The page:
Bi­den re­mains coy on 2020 pres­i­den­tial run

For­mer vice pres­i­dent says he will de­cide about his can­di­dacy by Jan­uary

USA TODAY US Edition - - FRONT PAGE - Kim Hjelm­gaard

LON­DON – For­mer Vice Pres­i­dent Joe Bi­den in­sisted Wed­nes­day that he had not de­cided whether to chal­lenge Don­ald Trump for the pres­i­dency in

2020.

“I am not a can­di­date at this point,” Bi­den told USA TO­DAY af­ter a speech at Chatham House, a Lon­don-based global af­fairs think tank.

Bi­den passed on an op­por­tu­nity to run for pres­i­dent af­ter the death of his

46-year-old son, Beau, from can­cer in

2015. His name emerged at the top of lists of po­ten­tial Demo­cratic con­tenders for pres­i­dent in 2020, along with for­mer New York City Mayor Michael Bloomberg and Sens. Cory Booker, Ka­mala Har­ris and Kirsten Gil­li­brand.

In Lon­don, Bi­den said he was not plan­ning to run against Trump. But he didn’t rule it out, say­ing he “had not made any de­ci­sions at this point.” Bi­den has said he would de­cide by Jan­uary whether to run.

A Morn­ing Con­sult-Politico poll over the sum­mer con­cluded that Bi­den would beat Trump in a hy­po­thet­i­cal matchup in the 2020 pres­i­den­tial elec­tion.

Bi­den pre­dicted in Lon­don that the Demo­cratic Party would win con­trol of the House of Rep­re­sen­ta­tives and the Se­nate in next month’s midterm elec­tions, a con­test he char­ac­ter­ized as “a bat­tle for the soul of Amer­ica.”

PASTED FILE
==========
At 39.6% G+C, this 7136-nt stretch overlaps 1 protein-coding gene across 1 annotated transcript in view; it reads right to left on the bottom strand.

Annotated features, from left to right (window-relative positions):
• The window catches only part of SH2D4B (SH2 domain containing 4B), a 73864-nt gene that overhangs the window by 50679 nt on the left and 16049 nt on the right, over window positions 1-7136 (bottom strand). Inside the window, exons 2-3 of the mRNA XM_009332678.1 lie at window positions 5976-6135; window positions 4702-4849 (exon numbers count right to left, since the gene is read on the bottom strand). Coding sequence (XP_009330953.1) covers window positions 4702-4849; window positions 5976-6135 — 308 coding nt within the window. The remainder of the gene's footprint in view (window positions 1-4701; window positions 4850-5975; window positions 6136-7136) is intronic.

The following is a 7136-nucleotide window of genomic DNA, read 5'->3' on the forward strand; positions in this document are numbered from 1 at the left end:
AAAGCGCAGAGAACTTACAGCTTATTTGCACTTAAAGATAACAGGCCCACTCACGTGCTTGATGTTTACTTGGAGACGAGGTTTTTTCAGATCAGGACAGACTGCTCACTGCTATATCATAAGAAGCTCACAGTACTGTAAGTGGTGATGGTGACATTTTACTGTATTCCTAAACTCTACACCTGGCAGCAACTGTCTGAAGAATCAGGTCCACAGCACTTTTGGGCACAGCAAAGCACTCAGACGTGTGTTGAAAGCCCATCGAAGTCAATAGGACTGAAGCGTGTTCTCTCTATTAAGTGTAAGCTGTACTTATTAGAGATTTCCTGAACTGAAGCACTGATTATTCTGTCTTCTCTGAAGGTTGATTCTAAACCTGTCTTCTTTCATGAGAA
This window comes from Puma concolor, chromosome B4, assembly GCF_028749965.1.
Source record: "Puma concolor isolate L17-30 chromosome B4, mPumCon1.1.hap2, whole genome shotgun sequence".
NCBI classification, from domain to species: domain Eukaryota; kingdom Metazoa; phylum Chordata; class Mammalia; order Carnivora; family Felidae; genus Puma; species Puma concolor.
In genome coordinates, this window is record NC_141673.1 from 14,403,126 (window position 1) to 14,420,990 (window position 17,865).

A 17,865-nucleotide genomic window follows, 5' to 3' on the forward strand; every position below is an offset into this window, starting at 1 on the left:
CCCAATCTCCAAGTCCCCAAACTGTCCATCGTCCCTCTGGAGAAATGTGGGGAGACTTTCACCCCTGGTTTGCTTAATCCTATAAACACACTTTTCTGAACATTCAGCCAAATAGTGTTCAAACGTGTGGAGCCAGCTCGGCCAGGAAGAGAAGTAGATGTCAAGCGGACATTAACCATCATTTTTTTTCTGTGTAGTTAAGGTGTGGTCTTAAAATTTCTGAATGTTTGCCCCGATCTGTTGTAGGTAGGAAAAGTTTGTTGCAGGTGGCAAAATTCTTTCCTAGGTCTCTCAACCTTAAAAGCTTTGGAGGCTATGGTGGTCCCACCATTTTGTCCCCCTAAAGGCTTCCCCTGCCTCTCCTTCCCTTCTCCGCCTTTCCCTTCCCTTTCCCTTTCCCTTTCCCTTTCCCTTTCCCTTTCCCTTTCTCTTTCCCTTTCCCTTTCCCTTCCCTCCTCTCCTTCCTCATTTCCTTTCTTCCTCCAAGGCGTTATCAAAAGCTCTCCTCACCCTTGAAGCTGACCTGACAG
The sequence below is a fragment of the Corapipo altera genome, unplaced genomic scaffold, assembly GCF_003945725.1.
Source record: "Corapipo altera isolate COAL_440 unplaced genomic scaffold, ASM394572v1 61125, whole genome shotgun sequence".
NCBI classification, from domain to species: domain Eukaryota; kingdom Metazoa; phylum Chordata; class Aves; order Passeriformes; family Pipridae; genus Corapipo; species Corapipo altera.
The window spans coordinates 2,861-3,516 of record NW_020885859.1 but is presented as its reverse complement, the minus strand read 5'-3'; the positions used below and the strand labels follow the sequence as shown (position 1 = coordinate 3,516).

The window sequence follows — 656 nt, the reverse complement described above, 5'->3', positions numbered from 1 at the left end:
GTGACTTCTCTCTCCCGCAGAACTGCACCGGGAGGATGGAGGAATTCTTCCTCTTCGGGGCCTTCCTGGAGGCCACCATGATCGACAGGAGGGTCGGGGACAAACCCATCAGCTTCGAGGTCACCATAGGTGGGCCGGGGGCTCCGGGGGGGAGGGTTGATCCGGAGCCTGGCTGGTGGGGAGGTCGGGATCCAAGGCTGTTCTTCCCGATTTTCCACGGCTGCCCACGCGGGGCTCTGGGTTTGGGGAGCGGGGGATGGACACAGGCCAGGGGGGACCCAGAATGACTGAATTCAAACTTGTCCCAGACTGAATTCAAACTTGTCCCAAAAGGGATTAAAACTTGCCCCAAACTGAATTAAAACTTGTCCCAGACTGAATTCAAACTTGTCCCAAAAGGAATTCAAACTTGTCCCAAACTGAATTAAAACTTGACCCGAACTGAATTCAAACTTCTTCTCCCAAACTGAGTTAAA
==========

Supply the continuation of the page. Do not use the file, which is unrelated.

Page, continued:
“I pre­dict to you that the Democrats will win 40 seats in the House. I also think there is a bet­ter than even chance we win the Se­nate,” he said in a Q&A af­ter his ad­dress.

In a wide-rang­ing ad­dress that cov­ered the United States’ “spe­cial re­la­tion­ship” with the United King­dom, as well as the en­croach­ing threats of a more geopo­lit­i­cally as­sertive China and Rus­sia, Bi­den said the world was at a “cross­roads of com­pet­ing val­ues,” and “look­ing in­ward, turn­ing in­ward has never, ever worked for us be­fore.”

Though Bi­den did not men­tion Trump by name, he said a “siren call of phony na­tion­al­ism” chal­lenges “seven decades of the U.S. un­der­writ­ing global se­cu­rity” as cer­tain po­lit­i­cal ac­tors treat “al­liances like pro­tec­tion rack­ets.”

Trump has ex­ited or up­ended trade pacts, with­drawn from the Iran nu­clear agree­ment, aban­doned the Paris cli­mate change ac­cord and ex­ac­er­bated ten­sions with Eu­ro­pean Union and North At­lantic Treaty Or­ga­ni­za­tion (NATO) al­lies.

“Open so­ci­eties are not self-sus­tain­ing,” Bi­den said. “The sys­tem re­quires con­stant main­te­nance.” He said the world is at an “in­flec­tion point” and there is a “con­test for the fu­ture.”

“I have never seen Europe so un­cer­tain and the U.S. in so much doubt,” Bi­den said, re­fer­ring to Bri­tain’s im­pend­ing de­par­ture from the 28-na­tion EU po­lit­i­cal bloc, the rise of pop­ulist, rightwing gov­ern­ments across the re­gion and in­tense cul­tural and po­lit­i­cal wars at home that span the econ­omy, courts, im­mi­gra­tion and gen­der re­la­tions.

AP

For­mer Vice Pres­i­dent Joe Bi­den pre­dicts the Democrats will cap­ture both houses of Congress on Nov. 6.

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